Frances Goitsemang Baard

Frances Baard. Paul Weinberg / South Photos / Africa Media Online
Frances Baard. Paul Weinberg / South Photos / Africa Media Online

Unionist | Human Rights Activist | ANC Women’s League founding member

Born: 1 October 1909 Died: 2 June 1997

“Africa is my home – I cannot be banished.”

Who is
Frances Goitsemang Baard?

Organiser of the ANC Women’s League (ANCWL), trade unionist and anti-apartheid activist.

and Roles

Trade unionist, political activist, local secretary of the African Food and Canning Workers’ Union, founding member of ANCWL in Port Elizabeth and member of the Federation of South African Women (FEDSAW).

Best Known For

Contributions to the ANCWL, FEDSAW, and the South African Congress of Trade Unions (SACTU).

Life highlights

  • Baard worked as a domestic helper for almost 15 years and then as a teacher before becoming involved in the anti-apartheid movement.
  • From the 1940s, Baard became a trade unionist and women’s leader.
  • In 1948, she was recruited by Ray Alexander Simons to join the African Food and Canning Worker’s Union. She became the union’s local secretary and came into contact with the ANC.
  • Together with Florence Matomela she formed an ANCWL in Port Elizabeth in the 1950s.
  • In 1954, Baard and Matomela built up the FEDSAW, where they both became executive committee members.
  • In 1955, Baard became one of the few female executive committee members of SACTU.
  • Baard was among the 156 people charged with treason in December 1956, but the charges were dropped in 1958.
  • Baard received her first banning order in 1960 and was arrested but not charged in 1963, kept in solitary confinement for an entire year without visitors or reading materials. She was eventually charged and given a five-year sentence for her involvement with the ANC.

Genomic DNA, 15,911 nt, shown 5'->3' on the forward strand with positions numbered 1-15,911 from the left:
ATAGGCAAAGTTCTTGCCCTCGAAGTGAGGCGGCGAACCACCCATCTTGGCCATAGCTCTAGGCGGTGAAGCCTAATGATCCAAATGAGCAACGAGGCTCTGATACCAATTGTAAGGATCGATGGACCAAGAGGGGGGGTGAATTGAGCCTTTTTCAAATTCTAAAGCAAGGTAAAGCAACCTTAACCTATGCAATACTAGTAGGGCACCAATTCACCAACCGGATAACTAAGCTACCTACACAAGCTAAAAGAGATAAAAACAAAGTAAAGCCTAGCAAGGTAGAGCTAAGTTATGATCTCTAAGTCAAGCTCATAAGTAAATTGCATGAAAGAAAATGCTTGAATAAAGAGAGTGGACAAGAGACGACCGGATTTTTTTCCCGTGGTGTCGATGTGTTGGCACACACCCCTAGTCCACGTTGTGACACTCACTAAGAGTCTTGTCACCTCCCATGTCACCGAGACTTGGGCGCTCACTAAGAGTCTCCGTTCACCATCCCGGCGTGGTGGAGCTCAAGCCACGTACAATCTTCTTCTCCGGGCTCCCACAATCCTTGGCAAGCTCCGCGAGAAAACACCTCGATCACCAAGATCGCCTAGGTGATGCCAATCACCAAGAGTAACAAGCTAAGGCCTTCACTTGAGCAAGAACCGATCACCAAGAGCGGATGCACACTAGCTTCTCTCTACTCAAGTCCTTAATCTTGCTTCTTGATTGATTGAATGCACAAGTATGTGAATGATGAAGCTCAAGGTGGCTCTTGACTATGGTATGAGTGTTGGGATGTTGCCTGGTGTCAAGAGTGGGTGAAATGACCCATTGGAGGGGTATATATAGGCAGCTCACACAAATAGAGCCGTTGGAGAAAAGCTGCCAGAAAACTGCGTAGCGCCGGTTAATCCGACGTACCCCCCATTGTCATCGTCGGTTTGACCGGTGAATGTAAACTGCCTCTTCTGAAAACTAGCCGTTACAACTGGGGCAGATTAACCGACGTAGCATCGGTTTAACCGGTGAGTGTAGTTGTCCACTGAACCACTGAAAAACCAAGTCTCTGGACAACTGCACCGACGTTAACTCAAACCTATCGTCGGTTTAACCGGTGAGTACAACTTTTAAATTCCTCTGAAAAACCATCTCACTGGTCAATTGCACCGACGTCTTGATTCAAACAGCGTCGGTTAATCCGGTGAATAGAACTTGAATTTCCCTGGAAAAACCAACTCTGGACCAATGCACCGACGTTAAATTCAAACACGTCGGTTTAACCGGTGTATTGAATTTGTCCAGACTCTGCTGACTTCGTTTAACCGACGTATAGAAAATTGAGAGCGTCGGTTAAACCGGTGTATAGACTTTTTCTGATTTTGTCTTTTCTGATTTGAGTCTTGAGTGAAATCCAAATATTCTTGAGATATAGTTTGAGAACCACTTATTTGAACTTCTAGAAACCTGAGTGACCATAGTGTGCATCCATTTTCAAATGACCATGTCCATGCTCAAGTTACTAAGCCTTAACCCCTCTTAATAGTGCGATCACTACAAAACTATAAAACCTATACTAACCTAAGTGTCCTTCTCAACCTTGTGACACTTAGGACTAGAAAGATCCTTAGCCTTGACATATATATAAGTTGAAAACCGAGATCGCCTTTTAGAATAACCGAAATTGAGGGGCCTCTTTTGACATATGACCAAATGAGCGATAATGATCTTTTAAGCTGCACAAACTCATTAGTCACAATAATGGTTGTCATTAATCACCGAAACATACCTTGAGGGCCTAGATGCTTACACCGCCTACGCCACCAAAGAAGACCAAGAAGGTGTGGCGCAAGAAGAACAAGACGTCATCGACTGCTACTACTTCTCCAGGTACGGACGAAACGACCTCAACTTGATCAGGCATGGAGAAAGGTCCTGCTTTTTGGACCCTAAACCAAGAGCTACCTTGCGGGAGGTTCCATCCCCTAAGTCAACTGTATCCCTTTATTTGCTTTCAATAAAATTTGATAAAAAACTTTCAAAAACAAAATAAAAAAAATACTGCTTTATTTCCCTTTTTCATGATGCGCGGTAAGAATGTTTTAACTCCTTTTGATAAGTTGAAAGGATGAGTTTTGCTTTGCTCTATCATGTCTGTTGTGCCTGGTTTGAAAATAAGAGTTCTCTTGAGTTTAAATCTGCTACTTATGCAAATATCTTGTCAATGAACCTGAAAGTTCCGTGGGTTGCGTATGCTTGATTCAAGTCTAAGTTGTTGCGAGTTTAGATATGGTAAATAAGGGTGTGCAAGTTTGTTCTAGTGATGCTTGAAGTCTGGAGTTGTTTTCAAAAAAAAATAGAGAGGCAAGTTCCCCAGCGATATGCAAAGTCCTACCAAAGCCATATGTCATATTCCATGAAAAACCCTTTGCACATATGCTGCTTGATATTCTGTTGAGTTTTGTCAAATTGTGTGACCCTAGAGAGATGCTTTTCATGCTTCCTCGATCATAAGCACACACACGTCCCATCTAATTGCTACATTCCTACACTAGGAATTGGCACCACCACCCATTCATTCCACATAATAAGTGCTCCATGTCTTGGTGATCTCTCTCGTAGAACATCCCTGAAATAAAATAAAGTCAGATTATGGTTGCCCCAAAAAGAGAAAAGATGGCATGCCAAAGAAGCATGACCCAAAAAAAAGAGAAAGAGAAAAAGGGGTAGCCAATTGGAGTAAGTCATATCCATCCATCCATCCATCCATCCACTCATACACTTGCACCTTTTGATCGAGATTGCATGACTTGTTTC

• In 1969, she was released and banished to live in the outskirts of Pretoria.
  • In 1983, Baard was one of the honorary patrons’ speakers that launched the United Democratic Front.


“Africa is my home – I cannot be banished.”

– Frances Baard


“She held strong beliefs and was very brave. This in itself led to many clashes with the SA Police as she made herself vocal in expressing her dissatisfaction against the deterioration of men’s single hostels, the rejection of Bantu Education, the opinion of women in the governing of South Africa, and refusing to carry a pass, etc.”

– Hazel Jenkins, former Northern Cape Premier, 2009

In 2001, the district of Kimberley was renamed after her as the Frances Baard District Municipality. In commemoration of her role in the Women’s March on 9 August 1956, a bronze statue of her was also unveiled in Kimberley in 2014, with the inscription on the granite plinth reading, “My spirit is not banned. I still say I want freedom in my lifetime.”


Audio Visual

President Mandela gives his State of the Nation address in Parliament. Mandela ends his address with the words, “Let us all get down to work”.

“We must construct that people-centred society of freedom in such a manner that it guarantees the political and the human rights of all our citizens.”– President Mandela, extract from State of the Nation Address, 24 May 1994

President Nelson Mandela announces his cabinet. It includes members of the African National Congress, National Party and Inkatha Freedom Party.

“There was pride in serving in the first democratic government in South Africa, and then the additional pride of serving under the iconic leadership of Nelson Mandela … [He] represented the hopes of not just our country, but of oppressed, marginalised and the poor in the world.”– Jay Naidoo, then Minister of RDP housing
“We place our vision of a new constitutional order for South Africa on the table not as conquerors, prescribing to the conquered. We speak as fellow citizens to heal the wounds of the past with the intent of constructing a new order based on justice for all.”– President Nelson Mandela, 10 May 1994